Physical Therapy for Tennis Elbow Russellville AR

Local resource for physical therapy for tennis elbow in Russellville. Includes detailed information on local physical therapists that provide access to ultrasound treatments, tennis elbow massages, manual therapies, reflexology therapies, alternative therapies, and strengthening exercises, as well as advice and content on tennis elbow swelling reduction.

Recovery Zone Pediatric Therapy
(479) 968-1198
1101 S Erie Ave
Russellville, AR
Industry
Physical Therapist

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A Healthier Way Massage Therapy
(479) 967-0805
313 W B St
Russellville, AR
Industry
Physical Therapist

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Lane Physical Therapy Center
(479) 967-9657
3016 W Main St Ste 200
Russellville, AR
Industry
Physical Therapist

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Lane Physical Therapy Center
(479) 967-2225
2707 E H St
Russellville, AR
Industry
Physical Therapist

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Allusions Salon
(479) 880-8000
411 N Elmira Ave
Russellville, AR
Industry
Massage Practitioner, Physical Therapist

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River Valley Therapy and Sports Medicine
(479) 968-2525
2100 W Main St
Russellville, AR
Industry
Physical Therapist

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Saint Mary's Outpatient Therapy Center
(479) 968-3733
809 W MAIN ST
Russellville, AR
Industry
Physical Therapist

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Coulter Physcial Therapy
(479) 967-5155
115 Skyline Dr
Russellville, AR
Industry
Physical Therapist

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Bonner Beth Lmt
(479) 890-6506
535 Eagle Ln
Russellville, AR
Industry
Massage Practitioner, Physical Therapist

Data Provided By:
Friendship Regional Pediatric
(501) 967-2322
1301 Russell Rd
Russellville, AR
Specialty
Outpatient Physical Therapy

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Physical Therapists Lend a Hand to Patients with Tennis Elbow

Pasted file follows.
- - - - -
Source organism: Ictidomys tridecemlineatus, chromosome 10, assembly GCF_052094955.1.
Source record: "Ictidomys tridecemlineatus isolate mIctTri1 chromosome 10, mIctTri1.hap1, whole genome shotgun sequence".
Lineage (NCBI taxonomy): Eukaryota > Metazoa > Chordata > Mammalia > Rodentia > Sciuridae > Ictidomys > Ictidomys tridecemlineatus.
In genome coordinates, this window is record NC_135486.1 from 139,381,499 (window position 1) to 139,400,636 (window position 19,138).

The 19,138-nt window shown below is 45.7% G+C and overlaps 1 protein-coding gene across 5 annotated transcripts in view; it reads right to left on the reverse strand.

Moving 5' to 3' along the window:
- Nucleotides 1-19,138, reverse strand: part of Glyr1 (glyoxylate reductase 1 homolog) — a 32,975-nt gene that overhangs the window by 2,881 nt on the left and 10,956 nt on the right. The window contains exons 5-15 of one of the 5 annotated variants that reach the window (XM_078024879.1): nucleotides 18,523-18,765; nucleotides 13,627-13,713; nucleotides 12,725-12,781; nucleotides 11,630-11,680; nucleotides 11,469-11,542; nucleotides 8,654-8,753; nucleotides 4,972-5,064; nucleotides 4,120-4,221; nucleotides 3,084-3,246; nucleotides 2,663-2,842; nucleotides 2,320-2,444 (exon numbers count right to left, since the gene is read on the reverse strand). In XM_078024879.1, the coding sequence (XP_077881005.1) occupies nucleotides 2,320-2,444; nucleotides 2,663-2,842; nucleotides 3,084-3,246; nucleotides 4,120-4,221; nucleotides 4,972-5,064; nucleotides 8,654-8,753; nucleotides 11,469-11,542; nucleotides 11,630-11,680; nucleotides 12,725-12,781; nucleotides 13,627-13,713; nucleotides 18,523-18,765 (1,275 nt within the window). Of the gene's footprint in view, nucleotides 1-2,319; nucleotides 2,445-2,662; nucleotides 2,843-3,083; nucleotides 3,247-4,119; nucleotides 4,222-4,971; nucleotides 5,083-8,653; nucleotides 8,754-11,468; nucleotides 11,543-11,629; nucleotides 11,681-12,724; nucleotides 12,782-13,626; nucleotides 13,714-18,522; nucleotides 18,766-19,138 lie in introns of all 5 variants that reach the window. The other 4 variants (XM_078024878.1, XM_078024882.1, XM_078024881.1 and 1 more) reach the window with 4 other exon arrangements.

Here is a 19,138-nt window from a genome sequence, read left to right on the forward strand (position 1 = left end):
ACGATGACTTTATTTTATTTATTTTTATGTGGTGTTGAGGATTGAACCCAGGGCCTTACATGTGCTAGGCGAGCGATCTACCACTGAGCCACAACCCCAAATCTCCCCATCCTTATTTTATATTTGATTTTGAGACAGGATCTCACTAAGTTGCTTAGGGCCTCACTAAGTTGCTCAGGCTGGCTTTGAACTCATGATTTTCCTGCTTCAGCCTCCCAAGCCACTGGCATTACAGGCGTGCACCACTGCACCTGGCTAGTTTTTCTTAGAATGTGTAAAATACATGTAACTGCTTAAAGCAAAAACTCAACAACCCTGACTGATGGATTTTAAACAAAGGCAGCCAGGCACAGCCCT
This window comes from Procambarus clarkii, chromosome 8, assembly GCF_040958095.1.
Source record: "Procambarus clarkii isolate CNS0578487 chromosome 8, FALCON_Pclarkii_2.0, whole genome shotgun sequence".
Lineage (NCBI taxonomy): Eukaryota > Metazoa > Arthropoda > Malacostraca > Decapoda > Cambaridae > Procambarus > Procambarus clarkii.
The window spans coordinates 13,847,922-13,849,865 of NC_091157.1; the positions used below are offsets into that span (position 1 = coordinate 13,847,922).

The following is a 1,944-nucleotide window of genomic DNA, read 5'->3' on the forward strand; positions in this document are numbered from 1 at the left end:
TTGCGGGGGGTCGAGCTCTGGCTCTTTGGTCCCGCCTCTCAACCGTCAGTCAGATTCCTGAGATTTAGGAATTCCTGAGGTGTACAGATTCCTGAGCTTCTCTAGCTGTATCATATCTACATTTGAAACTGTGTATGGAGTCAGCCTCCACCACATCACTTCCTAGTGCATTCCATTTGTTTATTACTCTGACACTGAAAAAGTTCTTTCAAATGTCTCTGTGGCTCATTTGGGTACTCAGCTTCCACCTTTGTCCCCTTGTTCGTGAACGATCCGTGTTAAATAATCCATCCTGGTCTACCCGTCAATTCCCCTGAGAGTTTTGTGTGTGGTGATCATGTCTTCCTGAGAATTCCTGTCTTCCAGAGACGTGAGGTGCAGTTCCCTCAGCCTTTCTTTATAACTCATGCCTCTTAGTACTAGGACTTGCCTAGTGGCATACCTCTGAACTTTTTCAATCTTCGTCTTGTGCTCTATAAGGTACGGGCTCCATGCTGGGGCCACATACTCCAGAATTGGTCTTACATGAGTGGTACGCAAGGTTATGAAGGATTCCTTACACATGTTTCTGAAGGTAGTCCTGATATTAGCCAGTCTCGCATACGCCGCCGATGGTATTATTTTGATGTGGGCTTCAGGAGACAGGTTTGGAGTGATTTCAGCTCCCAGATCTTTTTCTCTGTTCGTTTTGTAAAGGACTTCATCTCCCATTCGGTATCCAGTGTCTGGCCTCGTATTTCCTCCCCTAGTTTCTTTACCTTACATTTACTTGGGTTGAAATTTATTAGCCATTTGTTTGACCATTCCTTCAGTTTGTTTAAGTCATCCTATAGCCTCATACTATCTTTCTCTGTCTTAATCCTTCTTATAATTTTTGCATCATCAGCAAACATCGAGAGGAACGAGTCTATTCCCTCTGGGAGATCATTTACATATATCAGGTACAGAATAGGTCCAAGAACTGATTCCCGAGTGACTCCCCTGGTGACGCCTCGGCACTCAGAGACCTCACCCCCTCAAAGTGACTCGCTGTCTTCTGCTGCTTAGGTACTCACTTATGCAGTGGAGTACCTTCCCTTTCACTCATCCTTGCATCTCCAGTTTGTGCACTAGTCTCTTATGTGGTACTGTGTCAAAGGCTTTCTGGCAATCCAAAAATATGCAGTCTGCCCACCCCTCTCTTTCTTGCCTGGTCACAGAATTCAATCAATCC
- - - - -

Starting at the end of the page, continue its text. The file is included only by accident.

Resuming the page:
"Put 'er there, pardner!" With that phrase comes a hand-crushing handshake grip. For the patient with tennis elbow, it also comes with a jolt of elbow pain.

Relief may be close at hand. A study done by doctors and physical therapists compared two forms of treatment for tennis elbow. This condition is also called lateral epicondylitis. Lateral means outside, so all patients had pain along the outside of the elbow.

Group one received wrist manipulation twice a week for up to nine sessions over six weeks. The manipulation was stopped if the painful symptoms went away. Group two had a more traditional physical therapy program with ultrasound, massage, stretching, and strengthening. The same number of sessions was allowed. Both groups were treated by physical therapists.

Results were measured after six weeks using patients' own view of their overall progress. Patients could rate their results on a scale from "complete recovery" to "much worse." Pain, grip force, and activity level were also noted.

The group receiving the wrist manipulation had the better success rate (62 percent compared to 20 percent in the therapy group). Pain in the wrist manipulation group was also much less. All other measures were equal.

The small number of patients (28 total between the two groups) makes this a pilot study. This means they are testing out the idea to see if it's worth studying in greater depth. The researchers think the results can be used now to guide treatment. Th...

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Physical Therapy for Tennis Elbow: What Works Best?

Physical therapists often treat patients with tennis elbow, known as lateral epicondylitis. Finding the best treatment for this problem is a goal among therapists. In this study, physical therapy researchers report on the use of two treatments for patients with tennis elbow.

In one group, just the elbow was treated with ultrasound, massage, stretching, or joint mobilization. In a second group, patients received treatment of the elbow and manual therapy for the neck. Manual therapy of the neck included passive joint motion and muscle energy techniques.

The therapists report equal results for both groups. The added manual therapy of the neck did not seem to make a difference in patients' final outcomes. However, patients getting treatment to the neck and elbow had fewer visits.

This is the first long-term study of its kind. This type of study looks at current treatment practices and finds the most effective treatment method. Physical therapy helps tennis elbow in about 80 percent of all cases. Treatment with manual therapy to the neck may be more efficient.

Reference: 

Joshua A. Cleland, DPT, OCS, et al. Effectiveness of Manual Physical Therapy to the Cervical Spine in the Management of Lateral Epicondylalgia: A Retrospective Analysis. In Journal of Orthopaedic & Sports Physical Therapy. November 2004. Vol. 34. No. 11. Pp. 713-724.

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